Military Review

The first aviator of Lipetsk

One of the most tempting ideas of mankind in the second half of the 19-th century was the development of airspace. The fruits of the works of the most talented scientists and designers allowed the bold predictions of science fiction writers of the time. At the dawn of the 20 century, mankind began to actively storm the skies. December 17 The first incredible flight of the brothers Orville and Wilber Wright, which conquered the European public, took place on December 1903. A couple of years later, the feat of aeronautics Henri Farman and Louis Bleriot repeated the feat. Their airplanes were like wing shelves consisting of wooden planks connected into a single structure.

Unfortunately, domestic fans of aviation, as they called it a new kind of human activity, at that time had to be content only with newspaper clippings about regular records. The situation changed only at the beginning of 1910, after the most talented student of Farman, from Odessa Mikhail Efimov, beat Orville Wright's achievement in flight duration with the passenger. After that, as if waking up, the Russian Empire quickly began to catch up. In many large cities of our country public flights triumphantly took place. Throughout the year, the first domestic pilots — Efimov, Vasilyev, Popov, Zaikin, Utochkin and others — demonstrated their talents in conquering the airspace. By the end of 1910, more than three dozen Russian pilots had already become happy owners of pilot diplomas received in France.

Domestic developers also did not remain in debt. At the end of spring 1910 year, Prince Alexander Kudashev in Kiev built the first domestic aircraft of the original design, equipped with a gasoline engine, and in June an airplane of the future world-famous aircraft designer and philosopher, Igor Sikorsky, who was still a student, took off. Pilot schools were organized in Gatchina and Sevastopol. The main achievement of domestic scientists is considered to be the development in the 1911 of the year by Yakov Modestovich Gakkel of an airplane fuselage type, which determined the appearance of all subsequent models.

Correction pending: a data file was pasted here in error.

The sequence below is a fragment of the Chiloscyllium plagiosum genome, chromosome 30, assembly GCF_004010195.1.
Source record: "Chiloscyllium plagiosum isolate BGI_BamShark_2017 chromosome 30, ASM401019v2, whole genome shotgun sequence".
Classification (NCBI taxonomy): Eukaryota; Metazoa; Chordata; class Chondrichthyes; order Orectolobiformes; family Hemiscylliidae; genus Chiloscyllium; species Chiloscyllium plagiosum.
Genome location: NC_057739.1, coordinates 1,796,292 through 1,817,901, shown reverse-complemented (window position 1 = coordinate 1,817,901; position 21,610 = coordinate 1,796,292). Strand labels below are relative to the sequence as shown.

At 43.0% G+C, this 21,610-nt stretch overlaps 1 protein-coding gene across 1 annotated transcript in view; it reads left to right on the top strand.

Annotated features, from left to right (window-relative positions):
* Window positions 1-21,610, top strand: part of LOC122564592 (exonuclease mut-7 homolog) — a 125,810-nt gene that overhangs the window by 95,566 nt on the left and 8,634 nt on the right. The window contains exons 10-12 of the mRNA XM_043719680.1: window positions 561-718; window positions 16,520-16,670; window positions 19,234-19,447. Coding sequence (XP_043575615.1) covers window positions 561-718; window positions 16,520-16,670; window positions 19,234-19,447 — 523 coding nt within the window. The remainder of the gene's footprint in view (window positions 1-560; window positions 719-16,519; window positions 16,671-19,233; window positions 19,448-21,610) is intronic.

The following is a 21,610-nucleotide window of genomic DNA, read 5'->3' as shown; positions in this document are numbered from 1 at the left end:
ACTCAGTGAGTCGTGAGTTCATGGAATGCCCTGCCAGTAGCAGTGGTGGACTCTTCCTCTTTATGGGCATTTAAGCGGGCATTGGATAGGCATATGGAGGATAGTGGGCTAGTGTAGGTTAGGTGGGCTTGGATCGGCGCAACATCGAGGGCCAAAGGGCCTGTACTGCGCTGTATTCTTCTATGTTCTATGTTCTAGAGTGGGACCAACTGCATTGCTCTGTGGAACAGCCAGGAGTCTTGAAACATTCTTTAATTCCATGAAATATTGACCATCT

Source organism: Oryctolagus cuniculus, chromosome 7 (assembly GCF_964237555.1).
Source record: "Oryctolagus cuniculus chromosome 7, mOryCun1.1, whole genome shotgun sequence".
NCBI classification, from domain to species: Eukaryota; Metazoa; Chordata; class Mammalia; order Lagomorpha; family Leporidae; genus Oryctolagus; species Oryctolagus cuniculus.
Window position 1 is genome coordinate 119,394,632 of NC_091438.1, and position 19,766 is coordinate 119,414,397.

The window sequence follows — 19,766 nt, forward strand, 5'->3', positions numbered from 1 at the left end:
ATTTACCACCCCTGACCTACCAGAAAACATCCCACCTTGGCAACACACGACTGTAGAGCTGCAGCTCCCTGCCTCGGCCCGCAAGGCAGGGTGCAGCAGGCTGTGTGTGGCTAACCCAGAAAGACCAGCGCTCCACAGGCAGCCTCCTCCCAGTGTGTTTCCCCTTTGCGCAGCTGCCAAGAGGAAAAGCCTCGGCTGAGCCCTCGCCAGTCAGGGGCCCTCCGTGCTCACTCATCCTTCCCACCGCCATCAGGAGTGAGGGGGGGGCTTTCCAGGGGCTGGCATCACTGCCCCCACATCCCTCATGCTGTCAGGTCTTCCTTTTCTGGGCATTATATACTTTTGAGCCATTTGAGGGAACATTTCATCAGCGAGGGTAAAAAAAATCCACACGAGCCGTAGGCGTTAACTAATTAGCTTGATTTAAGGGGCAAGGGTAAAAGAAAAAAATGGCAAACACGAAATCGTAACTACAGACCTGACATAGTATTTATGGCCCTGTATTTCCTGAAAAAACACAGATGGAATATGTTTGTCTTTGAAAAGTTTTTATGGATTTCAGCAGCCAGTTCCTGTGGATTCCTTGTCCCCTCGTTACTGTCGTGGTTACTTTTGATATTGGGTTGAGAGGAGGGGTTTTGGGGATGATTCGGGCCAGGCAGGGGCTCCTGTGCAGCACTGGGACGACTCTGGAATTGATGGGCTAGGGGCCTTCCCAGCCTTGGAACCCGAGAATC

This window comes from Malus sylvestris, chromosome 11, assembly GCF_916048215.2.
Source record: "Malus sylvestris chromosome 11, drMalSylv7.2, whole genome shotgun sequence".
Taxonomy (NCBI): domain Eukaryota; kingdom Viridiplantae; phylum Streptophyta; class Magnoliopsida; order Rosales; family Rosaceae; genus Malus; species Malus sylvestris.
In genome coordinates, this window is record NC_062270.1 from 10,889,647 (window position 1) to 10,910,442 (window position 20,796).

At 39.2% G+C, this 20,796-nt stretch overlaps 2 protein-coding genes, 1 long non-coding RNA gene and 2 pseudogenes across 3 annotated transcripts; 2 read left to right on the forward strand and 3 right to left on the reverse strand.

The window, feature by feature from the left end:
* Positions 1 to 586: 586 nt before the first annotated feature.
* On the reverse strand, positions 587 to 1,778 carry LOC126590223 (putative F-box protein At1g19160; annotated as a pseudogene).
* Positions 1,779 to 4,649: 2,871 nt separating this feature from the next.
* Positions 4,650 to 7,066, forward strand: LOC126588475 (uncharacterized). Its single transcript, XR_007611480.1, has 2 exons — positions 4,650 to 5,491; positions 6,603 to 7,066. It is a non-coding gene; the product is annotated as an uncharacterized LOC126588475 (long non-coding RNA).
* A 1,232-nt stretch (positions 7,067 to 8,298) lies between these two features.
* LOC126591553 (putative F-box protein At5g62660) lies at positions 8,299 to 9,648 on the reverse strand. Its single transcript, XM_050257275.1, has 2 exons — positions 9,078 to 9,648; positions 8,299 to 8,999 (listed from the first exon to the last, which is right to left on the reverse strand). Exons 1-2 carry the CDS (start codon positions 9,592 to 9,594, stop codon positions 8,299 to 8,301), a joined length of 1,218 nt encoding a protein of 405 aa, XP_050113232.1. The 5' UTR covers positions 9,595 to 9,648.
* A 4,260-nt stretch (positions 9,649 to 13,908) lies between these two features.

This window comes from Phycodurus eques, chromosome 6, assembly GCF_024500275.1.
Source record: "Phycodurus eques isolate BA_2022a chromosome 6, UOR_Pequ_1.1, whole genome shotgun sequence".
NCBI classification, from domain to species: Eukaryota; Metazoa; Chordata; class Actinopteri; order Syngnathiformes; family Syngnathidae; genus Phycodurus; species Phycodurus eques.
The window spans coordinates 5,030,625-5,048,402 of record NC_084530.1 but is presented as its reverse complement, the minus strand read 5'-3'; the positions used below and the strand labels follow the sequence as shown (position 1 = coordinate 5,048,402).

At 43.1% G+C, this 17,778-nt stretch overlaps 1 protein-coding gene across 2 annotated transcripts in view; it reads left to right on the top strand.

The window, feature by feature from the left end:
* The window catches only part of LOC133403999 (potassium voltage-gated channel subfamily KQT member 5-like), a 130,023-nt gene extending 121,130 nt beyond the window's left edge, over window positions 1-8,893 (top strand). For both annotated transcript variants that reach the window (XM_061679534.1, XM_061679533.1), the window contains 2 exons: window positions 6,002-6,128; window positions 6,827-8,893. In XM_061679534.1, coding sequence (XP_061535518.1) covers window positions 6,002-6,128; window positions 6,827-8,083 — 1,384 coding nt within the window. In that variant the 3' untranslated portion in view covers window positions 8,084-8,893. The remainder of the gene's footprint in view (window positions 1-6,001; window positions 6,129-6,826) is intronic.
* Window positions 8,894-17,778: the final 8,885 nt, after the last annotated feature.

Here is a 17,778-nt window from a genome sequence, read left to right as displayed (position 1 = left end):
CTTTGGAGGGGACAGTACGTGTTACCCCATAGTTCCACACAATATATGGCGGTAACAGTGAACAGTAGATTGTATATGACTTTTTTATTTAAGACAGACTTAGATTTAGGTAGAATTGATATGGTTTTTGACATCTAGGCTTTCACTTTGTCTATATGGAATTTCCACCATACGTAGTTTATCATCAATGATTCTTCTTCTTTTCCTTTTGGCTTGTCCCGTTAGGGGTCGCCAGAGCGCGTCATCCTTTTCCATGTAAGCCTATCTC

In order to more clearly imagine all the enthusiastic feelings of ordinary people from the first flight, it is worth quoting the words from Nikolai Morozov’s article “The Evolution of Aeronautics against the Background of the Social Life of Nations” published in the New Life magazine in 1911. Let us quote the noble and naive words of the scientist: “We will fly, like Bleriot, over the seas, whiz, like Shavez, over the snow-capped peaks of the Alpine mountains, where no man has ever been. Very soon we will fly over the icy continents of the polar region and the sultry deserted deserts of Africa and Asia. But we will do much more. When in two decades years they will float above our heads, making round-the-world trips, airships, the borders of nations will disappear, hostility and wars, and all nations will merge into one great family! ”

Back in June 1908, four years before Nicholas II approved the financing order aviation of detachments, considered the date of birth of the Air Force of our country, in Lipetsk, donations were collected for the purchase and construction of balloons, as well as controlled airplanes and other aircraft of the Imperial All-Russian Aeroclub. This day is considered the beginning of aviation stories the city, which Lipetsk is justly proud of. In the flight units located on the land of Lipetsk, many famous pilots and prominent cosmonauts lived and studied. However, for a very long time, the identity of the first aviator of the Tambov province, into which Lipetsk was a member until the end of the twenties of the last century, remained unknown. They were local native Nikolai Stakovich Sakov, who in September 1911 of the year, having passed all the necessary exams at a French flying club, received a pilot certificate with the number 627. For more than ninety years, the life of this man, like his name, has been consigned to oblivion. The reasons for this are quite clear, since during the civil war the pilot supported the white movement. The traitors had no place in the modern history of our Motherland, and therefore too much of his biography was lost and destroyed. But even the few facts of the short but bright life of Nikolai Sakov deserve to be heard.

His father, a Greek by nationality, was called Sakov Stavr Elevterevich. In 1888, in the capital of Russia, he married Anna Nikolaevna Fedtsova, who was the daughter of a retired lieutenant from a noble family. His wife was from Lipetsk, and the newlyweds, living in Moscow, regularly came here in the summer. They had a beautiful wooden house on Dvoryanskaya Street (after the revolution - Lenin Street) and a small estate near Gryazi Station. Here in Lipetsk, Anna Nikolaevna and Stavr Elevterievich had two sons - Nikolay and Alexander.